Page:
"Suppose someone you know slightly arrives at your home, baggage and all, and just barges in and stays overnight. When you protest, the response is, “Well, you didn’t say no.” Or imagine that a man breaks into your home while you sleep off a night of drunken revelry, and robs you blind. Did your drinking imply consent? Until now, this has been the state of affairs in our nation’s laws on sexual assault. Invading bodies has been taken less seriously by the law than invading private property, even though body-invasion is far more traumatic. This has remained an unspoken bias of patriarchal law. After all, women were property until very recently. In some countries, they still are. Even in America, women’s human right to make decisions about their own bodies remains controversial, especially when it comes to sex and reproduction."
In "'Yes’ Is Better Than ‘No’" - http://www.nytimes.com/2014/09/05/opinion/michael-kimmel-and-gloria-steinem-on-consensual-sex-on-campus, Michael Kimmel and Gloria Steinem's article highlights an important aspect of a particularly important time in young adults sex lives.
They write about college age kids (at Anitoch where rules were instituted in the 1990's), "while doomsayers lamented that the new rules would destroy the mystery of campus sex, the students took it in stride. Instead of, “Do you want to have sex?” they simply asked, “Do you want to implement the policy?”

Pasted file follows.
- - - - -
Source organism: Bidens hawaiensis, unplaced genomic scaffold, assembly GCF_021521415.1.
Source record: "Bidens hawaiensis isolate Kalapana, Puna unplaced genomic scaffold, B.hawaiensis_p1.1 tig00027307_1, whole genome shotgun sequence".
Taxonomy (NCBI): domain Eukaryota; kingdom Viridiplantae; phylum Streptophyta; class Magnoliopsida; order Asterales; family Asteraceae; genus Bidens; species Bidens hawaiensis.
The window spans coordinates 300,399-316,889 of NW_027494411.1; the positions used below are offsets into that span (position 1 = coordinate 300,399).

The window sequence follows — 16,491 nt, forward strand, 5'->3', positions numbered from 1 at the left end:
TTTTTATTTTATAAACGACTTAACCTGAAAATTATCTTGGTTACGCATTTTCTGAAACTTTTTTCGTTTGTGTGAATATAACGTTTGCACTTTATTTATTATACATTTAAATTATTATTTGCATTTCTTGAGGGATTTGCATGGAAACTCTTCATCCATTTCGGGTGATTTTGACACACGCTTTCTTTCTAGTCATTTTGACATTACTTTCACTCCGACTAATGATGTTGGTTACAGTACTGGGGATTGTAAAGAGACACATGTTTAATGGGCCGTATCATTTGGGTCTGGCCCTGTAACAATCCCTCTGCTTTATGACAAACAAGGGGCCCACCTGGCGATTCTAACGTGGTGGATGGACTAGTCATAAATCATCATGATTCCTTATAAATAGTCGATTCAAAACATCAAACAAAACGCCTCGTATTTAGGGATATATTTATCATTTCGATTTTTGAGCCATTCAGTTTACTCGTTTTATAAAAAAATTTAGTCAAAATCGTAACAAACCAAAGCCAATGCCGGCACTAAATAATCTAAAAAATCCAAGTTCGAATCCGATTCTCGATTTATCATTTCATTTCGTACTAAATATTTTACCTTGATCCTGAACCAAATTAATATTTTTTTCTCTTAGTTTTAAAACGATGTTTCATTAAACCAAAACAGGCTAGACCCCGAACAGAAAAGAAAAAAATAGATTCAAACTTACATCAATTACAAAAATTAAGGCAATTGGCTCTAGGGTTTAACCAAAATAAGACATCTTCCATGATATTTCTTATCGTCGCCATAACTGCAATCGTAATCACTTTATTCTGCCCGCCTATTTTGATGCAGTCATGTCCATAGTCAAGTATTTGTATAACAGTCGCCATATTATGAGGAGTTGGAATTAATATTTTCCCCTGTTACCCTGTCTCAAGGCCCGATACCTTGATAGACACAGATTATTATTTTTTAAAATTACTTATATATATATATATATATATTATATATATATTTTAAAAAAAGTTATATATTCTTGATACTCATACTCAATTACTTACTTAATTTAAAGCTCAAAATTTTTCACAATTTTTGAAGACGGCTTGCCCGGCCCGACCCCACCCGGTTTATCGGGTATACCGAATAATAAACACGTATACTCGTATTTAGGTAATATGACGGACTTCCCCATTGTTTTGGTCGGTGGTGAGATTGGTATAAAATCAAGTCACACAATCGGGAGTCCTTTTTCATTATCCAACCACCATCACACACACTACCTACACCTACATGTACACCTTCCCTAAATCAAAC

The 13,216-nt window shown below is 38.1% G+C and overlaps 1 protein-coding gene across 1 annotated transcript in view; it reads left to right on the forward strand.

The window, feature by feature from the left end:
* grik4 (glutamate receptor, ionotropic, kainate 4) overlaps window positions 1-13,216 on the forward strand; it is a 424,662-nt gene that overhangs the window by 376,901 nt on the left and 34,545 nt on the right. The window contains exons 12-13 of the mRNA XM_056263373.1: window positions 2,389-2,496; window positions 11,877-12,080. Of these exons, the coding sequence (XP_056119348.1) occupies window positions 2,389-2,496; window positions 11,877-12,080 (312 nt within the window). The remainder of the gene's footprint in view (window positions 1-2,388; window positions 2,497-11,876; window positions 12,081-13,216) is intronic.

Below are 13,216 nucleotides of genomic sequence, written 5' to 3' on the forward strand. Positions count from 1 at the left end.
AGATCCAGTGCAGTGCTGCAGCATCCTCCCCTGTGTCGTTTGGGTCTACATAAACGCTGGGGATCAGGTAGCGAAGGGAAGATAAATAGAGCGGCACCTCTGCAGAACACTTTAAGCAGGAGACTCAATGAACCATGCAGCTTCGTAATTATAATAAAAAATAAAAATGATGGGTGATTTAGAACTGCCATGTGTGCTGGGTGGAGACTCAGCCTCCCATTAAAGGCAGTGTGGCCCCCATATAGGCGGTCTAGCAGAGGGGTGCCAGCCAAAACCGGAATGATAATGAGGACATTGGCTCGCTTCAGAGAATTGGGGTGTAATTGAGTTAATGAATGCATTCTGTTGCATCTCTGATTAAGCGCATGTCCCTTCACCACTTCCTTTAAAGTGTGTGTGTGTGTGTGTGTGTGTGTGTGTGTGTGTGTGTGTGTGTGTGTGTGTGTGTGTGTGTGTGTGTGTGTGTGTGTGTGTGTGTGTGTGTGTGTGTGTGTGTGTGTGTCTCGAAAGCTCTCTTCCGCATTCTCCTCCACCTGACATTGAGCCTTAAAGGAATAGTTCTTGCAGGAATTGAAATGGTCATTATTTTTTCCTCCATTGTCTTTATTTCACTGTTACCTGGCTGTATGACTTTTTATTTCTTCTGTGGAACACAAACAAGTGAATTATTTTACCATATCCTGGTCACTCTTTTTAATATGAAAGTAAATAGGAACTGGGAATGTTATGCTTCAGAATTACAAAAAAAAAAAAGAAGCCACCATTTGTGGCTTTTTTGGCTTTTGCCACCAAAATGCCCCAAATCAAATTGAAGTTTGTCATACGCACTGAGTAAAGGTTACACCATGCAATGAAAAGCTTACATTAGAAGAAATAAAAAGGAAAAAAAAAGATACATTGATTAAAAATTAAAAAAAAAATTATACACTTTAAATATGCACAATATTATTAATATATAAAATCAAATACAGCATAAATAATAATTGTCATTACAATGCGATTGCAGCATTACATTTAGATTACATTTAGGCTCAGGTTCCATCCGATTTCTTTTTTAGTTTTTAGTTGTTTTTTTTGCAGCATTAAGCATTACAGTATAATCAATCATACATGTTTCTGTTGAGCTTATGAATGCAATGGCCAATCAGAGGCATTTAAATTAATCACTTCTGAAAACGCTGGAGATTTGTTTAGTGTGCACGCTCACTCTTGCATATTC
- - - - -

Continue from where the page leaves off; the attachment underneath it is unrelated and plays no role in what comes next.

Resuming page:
As a therapist in New York, I know that arriving to the humor and acceptance of such an articulation for a young person can be challenging, and that is often what therapy can do-- help get us to the solution-- very frequently through humor. And working as a couples therapist for those with sexual issues, I have seen the "coming to terms about emotion" or let's call it humor approach, be the magic touch that leads to a true consensual YES.
The beautiful Joyce quotation the authors use at the end of the article is worth re-iterating here:
"One of literature’s most enduring works, James Joyce’s 'Ulysses,' concludes with Molly Bloom’s affirmative declaration of desire (considered so erotic, in fact, that it was banned for more than a decade after publication): 'and then I asked him with my eyes to ask again yes and then he asked me would I yes to say yes my mountain flower and first I put my arms around him yes and drew him down to me so he could feel my breasts all perfume yes and his heart was going like mad and yes I said yes I will Yes.'"